As mentioned previously, I am dedicated to upholding the guidelines of the Better Buying Power program as a means of strengthening and reforming the acquisition process. The Army is facing significant challenges with rapidly increasing threats and decreasing modernization budgets. For years, its research and development (R&D) and acquisition accounts have declined at a significantly faster rate than the Army’s top-line budget.

To meet these challenges, the Army acquisition community must continue to work toward achieving affordable programs; controlling life-cycle costs; incentivizing productivity in both industry and government; eliminating unproductive processes and bureaucracy; and improving tradecraft in acquisition. Our Soldiers need superior technologies and innovations more than ever—yet our ability to procure and field these solutions will be in jeopardy if we do not continue to streamline the acquisition process and make wiser choices for our return on investments.

As we pursue next-generation technologies to mature our aging fleets and portfolios, we must remember that it is not enough to modernize our technology—we must also continue to modernize our methods of acquiring it if we are to maintain our technological edge. Only then can we successfully deliver the capabilities our Soldiers need to accomplish their mission.


Workers load an M109A6 Paladin onto a trailer at the Port of Klaipeda on Dec. 4, 2015, in Klaipeda, Lithuania. The 624th Movement Control Team, 39th Transportation Battalion (Movement Control), 16th Sustainment Brigade, ensured the Paladin and other pieces of European Activity Set equipment were loaded into vessels bound for Coleman Barracks in Mannheim, Germany, where they will be serviced and stored for use by the next rotational force. (Photo Credit: Photo by Staff Sgt. Michael Behlin)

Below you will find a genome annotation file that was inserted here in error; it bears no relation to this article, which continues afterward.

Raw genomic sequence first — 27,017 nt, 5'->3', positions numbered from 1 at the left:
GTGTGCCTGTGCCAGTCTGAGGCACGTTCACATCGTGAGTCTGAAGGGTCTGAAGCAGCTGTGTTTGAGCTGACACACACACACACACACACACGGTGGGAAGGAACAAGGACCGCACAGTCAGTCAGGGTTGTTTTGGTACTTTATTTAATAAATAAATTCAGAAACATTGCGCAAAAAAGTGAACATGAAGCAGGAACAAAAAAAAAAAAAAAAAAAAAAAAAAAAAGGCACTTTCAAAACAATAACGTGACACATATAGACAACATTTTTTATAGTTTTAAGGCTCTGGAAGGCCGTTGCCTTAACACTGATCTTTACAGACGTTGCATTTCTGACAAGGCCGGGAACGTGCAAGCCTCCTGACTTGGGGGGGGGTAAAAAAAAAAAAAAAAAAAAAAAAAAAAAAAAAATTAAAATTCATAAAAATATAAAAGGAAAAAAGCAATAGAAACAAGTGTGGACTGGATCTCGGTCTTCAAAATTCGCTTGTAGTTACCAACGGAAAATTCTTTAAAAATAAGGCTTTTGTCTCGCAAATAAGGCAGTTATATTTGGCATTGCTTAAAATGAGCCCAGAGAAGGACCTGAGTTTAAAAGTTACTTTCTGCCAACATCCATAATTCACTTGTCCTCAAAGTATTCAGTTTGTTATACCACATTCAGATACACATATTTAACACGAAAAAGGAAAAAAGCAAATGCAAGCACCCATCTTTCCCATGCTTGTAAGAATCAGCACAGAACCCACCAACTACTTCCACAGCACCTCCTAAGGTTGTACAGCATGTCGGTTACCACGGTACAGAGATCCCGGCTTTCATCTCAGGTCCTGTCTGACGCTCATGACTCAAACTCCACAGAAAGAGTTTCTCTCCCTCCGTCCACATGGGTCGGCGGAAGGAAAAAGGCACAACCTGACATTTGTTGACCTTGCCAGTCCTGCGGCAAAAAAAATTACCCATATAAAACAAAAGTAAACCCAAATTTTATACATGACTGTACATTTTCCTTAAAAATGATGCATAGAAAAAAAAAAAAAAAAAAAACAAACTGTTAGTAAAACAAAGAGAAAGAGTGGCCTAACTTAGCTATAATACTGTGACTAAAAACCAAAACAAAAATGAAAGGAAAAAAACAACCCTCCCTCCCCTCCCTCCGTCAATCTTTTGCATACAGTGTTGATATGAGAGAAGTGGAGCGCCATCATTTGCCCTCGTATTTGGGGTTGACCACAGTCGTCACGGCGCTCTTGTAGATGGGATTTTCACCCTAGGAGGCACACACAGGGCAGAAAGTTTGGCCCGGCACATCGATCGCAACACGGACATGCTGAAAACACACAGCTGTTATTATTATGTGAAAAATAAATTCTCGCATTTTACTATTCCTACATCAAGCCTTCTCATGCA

In this issue of AL&T magazine, you will discover how each of these three elements plays a crucial role in sustainment. To quote from the U.S. Army Training and Doctrine Command’s “The United States Army Functional Concept for Sustainment, 2016-2028,” “The provision of sustainment is an integrated process, involving people, systems, materiel, health services, and other support, which is inextricably linked to operations.” To be successful in sustaining operations until mission accomplishment, we need the right people, products and processes.

Sustainment is intimately tied to our call to service. Like the Army acquisition enterprise’s mission to constantly provide the best for our Soldiers, sustainment involves a persistent need to see each mission through. It is not enough to deliver materiel and solutions to our warfighters on the battlefield; we must also sustain the equipment we develop until the work is done and each Soldier comes home. This timely issue of AL&T magazine will illuminate the part all of us play in achieving this vision.

Our Army is witnessing a time of great change, but we remain steadfast in our pursuit of our ongoing goals. All of us in ASA(ALT) are charged with doing our part to strengthen Army acquisition. As your leader, I commit and challenge you to commit yourselves to achieving lasting acquisition reform.

Together, we will work toward attaining affordable and realistic requirements in Army programs. We will continue to leverage the groundbreaking technologies coming from small businesses. We will continue to recognize the pivotal role of the Army’s S&T innovations in shaping the force of the future. We owe it to our Soldiers to constantly put our best foot forward, so that we may deliver the lifesaving solutions and critically enabling capabilities they need for mission success. The ASA(ALT) team has a long legacy of rising to challenges, and I am confident that our commitment to our Soldiers will continue to guide us to excellence.


Spc. Daniel Oladejo (right) and Spc. Peter Johnson, biomedical science technicians with the U.S. Army Institute of Surgical Research, make adjustments to the shock tube Feb. 24 at Fort Sam Houston, Texas. The shock tube is a piece of equipment designed to simulate exposure to explosions similar to what Soldiers may encounter while in combat. The data collected from the device is crucial to the ocular research directorate, which focuses on research and advances in medicine aimed at helping Soldiers suffering from ocular related conditions. (U.S. Army Photo by Sgt. Aaron Ellerman, 204th Public Affairs Detachment/Released

This article was originally published in the April – June 2016 issue of Army AL&T magazine.